Helgi Comes Apart is a play about a couple of swindlers (a father and son) in the funeral business in the town of Kópavogur and how one day a Greek tragedy starts happening to them.

Director: Stefán Jónsson

The Reykjavík City Theatre


(S.B.H. Morgunblaðið) 

"It is bold, haunting and well written  … once again Tyrfingur Tyrfingsson came and conquered.”

(J.S.J. Kjarninn) 



21. September 2017

What if you don't feel at home during piece times? You start another war. The war nurse and feminist Lisa is trying to cope during piece time, when she is given the opportunity to go to another war in her own home. The Potato Eaters is a dramedy about the selfishness of suffering, codependency and how trauma hitchhikes within the family.

Director: Ólafur Egill Egilsson

The Reykjavík City Theatre.

Photos: Grímur Bjarnason

Kartölfur Pólska.jpg

Kartoflarze/ The Potato Eaters

Teatr Dramatyczny, Warsaw Poland
Photo K. Bąba



17. APRIL 2016

The Client shows up at an almost bankrupt advertising agency and asks the desperate Owner and his staff to make the commercial of the year. But for the commercial to work someone needs to die in it. 

Director: Bergur Þór Ingólfsson

The Reykjavík City Theatre.

Photos: Grímur Bjarnason



14. FEBRUARY 2014

Blue Eyes is a tragicomedy about the love of patriarchy and cruelty, where three adult siblings escape into fairy tales, especially the one about Blue Eyes and the gypsies who kept him captive. 

Director: Vignir Rafn Valþórsson

The Reykjavík City Theatre

Photos: Íris Dögg Einars

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"The family drama The Potato Eaters opened last September and is proving to be both a critical hit and his most popular to date. In the play he returns to the family fold exploring the devastating consequences of love. 

Tyrfingur’s plays deal with people on the fringes of society, gender politics and queerness of all kinds. Thematically, however, they speak to much larger societal ills yet they are somehow hopeful for the future. His writing style is sharp-witted, lyrical and tightly constructed."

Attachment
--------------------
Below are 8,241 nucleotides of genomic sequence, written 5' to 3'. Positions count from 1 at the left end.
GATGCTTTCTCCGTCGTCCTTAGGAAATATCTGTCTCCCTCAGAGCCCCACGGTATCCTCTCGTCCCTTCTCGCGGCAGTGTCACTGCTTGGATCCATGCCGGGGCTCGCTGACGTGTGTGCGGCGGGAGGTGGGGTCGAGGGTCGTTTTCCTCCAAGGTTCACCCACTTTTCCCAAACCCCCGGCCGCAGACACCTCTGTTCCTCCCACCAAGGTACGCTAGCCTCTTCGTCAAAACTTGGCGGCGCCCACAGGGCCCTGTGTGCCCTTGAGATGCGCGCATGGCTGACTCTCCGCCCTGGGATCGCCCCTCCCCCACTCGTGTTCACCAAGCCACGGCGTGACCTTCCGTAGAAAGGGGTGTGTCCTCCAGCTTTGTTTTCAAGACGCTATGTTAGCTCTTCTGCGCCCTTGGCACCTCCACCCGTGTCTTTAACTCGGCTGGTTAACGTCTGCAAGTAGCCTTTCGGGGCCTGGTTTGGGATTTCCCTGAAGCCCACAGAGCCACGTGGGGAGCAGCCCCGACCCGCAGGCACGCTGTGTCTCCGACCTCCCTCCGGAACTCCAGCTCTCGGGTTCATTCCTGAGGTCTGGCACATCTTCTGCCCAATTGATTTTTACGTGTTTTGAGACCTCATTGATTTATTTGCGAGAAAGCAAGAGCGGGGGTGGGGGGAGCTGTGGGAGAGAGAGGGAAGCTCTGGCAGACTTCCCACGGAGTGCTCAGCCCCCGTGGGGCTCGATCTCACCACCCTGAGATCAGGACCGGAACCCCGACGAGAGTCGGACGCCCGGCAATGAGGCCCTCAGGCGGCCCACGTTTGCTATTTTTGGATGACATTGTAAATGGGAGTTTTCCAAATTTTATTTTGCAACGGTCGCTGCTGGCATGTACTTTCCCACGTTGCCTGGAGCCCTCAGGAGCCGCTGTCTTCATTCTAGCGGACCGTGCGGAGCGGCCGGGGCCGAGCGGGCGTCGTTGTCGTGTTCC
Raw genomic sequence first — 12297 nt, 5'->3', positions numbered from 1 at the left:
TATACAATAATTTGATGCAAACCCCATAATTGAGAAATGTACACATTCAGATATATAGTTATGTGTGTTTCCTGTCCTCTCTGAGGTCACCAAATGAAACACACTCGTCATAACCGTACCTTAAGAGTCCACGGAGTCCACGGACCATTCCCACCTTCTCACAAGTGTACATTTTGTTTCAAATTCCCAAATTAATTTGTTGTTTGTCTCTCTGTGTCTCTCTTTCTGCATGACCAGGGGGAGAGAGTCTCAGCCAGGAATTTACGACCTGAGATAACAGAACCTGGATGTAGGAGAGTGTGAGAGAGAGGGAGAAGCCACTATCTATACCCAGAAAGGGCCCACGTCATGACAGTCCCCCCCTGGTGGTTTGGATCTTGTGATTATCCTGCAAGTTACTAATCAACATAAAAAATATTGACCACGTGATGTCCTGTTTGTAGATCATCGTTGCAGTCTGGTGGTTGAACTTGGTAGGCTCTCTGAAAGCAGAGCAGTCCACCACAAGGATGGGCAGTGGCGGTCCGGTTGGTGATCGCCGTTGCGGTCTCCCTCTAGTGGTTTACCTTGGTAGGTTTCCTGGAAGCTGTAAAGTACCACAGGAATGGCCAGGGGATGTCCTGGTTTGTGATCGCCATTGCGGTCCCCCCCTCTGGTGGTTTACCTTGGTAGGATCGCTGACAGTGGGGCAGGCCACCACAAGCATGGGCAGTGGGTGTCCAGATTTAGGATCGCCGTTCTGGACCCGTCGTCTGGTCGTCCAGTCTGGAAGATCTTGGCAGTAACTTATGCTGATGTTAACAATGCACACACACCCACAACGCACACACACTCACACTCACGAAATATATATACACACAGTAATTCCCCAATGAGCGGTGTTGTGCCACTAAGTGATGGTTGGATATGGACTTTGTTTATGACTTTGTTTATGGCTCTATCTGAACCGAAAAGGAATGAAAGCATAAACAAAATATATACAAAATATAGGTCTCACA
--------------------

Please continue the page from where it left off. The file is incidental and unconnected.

Review of the Potato Eaters

Sigríður Jónsdóttir, theatre critic at Fréttablaðið and contributing writer at The Theatre Times

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                                    (M.G., Fréttablaðið)

"In Commercial of the Year the emphasis is not on story or a message and consequently not a storyline or development or characters that are copies of real people and the goal is not to write a play in the traditional meaning of the term. On the contrary. The goal is to construct a performance, a unified experience between actors and audience, where each and every one searches for a personal truth regarding the artistic references of the show. In this particular instance it is the consumer society and its ideology, i.e. the power of commercial persuasion.

Tyrfingur Tyrfingsson shows his power with a text that is both deeply thought out and cruel, intense, full of love or desire but also anger and misanthropy. This work has all of this and more."

From a review of Commercial of the Year

Dagný Kristjánsdóttir, professor of contemporary literature at The University of Iceland, hugras.is


Reviews for Bláskjár

"Wriggling with creativity…" 

Þorgerður E. Sigurðardóttir

Icelandic National Radio - RUV


"Here Tyrfingur proves what theatre enthusiasts strongly suspected: He is an inventive

and imaginative playwright who knows how to use theatre and all its tricks to a very high degree."

Friðrika Benónýsdóttir,

Cultural editor at Fréttablaðið



Tyrfingur Tyrfingsson talks to David Rofé-Sarfati from Tout la Culture



Opening Lines

Lísa               Why aren’t you wearing the shoes I gave you?

Brúna            They’re too small. Why is your voice so hoarse?

Lísa               Because no one talks to me. Do you know how much they cost?

Brúna            It doesn’t matter, they’re too small.

Lísa               64,000 króna

Brúna            They’re still too small.

Lísa               I doubt such shoes are beautiful in very large numbers. Won´t your feet keep growing and growing without shoes to hold them in?

Brúna            My feet haven’t gotten any bigger since puberty. But you were long gone before that happened.


Lísa               Are you at work right now? Or do you put on a fleece sweater without getting paid for it?

Brúna            I’m on second shift.

Lísa               Those shoes…

Brúna            Mom, what are you going on about?

Lísa               No, it’s just… Your shoes...

Brúna            I didn’t come to Kópavogur for fashion tips!

Lísa               You're the only one who doesn't want my advice.